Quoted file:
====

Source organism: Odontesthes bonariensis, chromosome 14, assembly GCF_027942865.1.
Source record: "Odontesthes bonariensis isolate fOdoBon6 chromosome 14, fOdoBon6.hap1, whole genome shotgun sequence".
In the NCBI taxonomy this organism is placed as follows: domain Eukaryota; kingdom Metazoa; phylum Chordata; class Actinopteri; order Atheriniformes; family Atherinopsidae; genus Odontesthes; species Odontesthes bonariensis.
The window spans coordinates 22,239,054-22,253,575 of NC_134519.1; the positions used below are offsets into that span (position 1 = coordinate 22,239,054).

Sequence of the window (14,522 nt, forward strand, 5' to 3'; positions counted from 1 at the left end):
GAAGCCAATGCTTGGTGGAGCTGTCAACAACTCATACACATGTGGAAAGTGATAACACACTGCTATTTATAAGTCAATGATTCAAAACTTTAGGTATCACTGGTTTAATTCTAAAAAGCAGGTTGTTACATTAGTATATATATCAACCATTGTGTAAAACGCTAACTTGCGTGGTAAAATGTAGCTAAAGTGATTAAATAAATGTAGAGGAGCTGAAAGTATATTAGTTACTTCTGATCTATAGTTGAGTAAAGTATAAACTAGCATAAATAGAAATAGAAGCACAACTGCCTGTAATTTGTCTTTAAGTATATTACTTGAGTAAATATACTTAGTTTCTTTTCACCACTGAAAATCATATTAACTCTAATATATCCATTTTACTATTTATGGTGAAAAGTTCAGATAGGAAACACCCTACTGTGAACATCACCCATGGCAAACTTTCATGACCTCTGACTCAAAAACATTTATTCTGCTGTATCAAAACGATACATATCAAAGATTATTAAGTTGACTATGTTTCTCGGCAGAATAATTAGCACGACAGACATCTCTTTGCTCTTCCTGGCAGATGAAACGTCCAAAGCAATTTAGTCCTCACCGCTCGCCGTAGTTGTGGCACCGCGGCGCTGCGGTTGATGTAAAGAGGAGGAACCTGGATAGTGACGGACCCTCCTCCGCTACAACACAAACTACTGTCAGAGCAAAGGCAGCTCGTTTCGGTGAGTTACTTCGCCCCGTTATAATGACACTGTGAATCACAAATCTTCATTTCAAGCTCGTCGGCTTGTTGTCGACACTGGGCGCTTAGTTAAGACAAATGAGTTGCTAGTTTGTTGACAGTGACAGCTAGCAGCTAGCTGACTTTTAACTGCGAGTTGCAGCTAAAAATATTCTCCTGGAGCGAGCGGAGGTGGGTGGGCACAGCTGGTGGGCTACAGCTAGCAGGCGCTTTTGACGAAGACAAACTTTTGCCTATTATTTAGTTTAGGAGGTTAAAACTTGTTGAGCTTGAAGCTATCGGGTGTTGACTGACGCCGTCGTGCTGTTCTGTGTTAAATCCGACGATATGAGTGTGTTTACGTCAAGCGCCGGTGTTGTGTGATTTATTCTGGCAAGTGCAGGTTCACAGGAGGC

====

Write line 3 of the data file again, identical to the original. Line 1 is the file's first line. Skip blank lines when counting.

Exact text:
In the NCBI taxonomy this organism is placed as follows: domain Eukaryota; kingdom Metazoa; phylum Chordata; class Actinopteri; order Atheriniformes; family Atherinopsidae; genus Odontesthes; species Odontesthes bonariensis.